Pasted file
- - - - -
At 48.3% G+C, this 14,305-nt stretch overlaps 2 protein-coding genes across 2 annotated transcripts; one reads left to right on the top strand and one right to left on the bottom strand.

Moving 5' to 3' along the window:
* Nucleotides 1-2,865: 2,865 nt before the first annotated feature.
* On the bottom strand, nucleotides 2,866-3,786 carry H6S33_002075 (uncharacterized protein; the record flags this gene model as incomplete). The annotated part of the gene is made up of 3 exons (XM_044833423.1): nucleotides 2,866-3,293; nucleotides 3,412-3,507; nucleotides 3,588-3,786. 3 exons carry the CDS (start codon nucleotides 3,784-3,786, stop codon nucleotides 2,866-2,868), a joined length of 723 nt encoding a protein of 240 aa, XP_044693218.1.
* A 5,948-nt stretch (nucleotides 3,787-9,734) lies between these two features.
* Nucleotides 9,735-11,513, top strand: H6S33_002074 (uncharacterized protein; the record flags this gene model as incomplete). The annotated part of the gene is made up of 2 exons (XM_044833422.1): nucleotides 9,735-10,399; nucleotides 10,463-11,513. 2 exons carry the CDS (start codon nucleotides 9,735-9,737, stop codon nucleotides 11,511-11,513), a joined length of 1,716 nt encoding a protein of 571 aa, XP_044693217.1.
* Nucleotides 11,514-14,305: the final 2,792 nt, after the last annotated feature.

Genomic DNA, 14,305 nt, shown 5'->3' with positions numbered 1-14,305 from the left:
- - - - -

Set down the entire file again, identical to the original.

At 48.3% G+C, this 14,305-nt stretch overlaps 2 protein-coding genes across 2 annotated transcripts; one reads left to right on the top strand and one right to left on the bottom strand.

Moving 5' to 3' along the window:
* Nucleotides 1-2,865: 2,865 nt before the first annotated feature.
* On the bottom strand, nucleotides 2,866-3,786 carry H6S33_002075 (uncharacterized protein; the record flags this gene model as incomplete). The annotated part of the gene is made up of 3 exons (XM_044833423.1): nucleotides 2,866-3,293; nucleotides 3,412-3,507; nucleotides 3,588-3,786. 3 exons carry the CDS (start codon nucleotides 3,784-3,786, stop codon nucleotides 2,866-2,868), a joined length of 723 nt encoding a protein of 240 aa, XP_044693218.1.
* A 5,948-nt stretch (nucleotides 3,787-9,734) lies between these two features.
* Nucleotides 9,735-11,513, top strand: H6S33_002074 (uncharacterized protein; the record flags this gene model as incomplete). The annotated part of the gene is made up of 2 exons (XM_044833422.1): nucleotides 9,735-10,399; nucleotides 10,463-11,513. 2 exons carry the CDS (start codon nucleotides 9,735-9,737, stop codon nucleotides 11,511-11,513), a joined length of 1,716 nt encoding a protein of 571 aa, XP_044693217.1.
* Nucleotides 11,514-14,305: the final 2,792 nt, after the last annotated feature.

Genomic DNA, 14,305 nt, shown 5'->3' with positions numbered 1-14,305 from the left: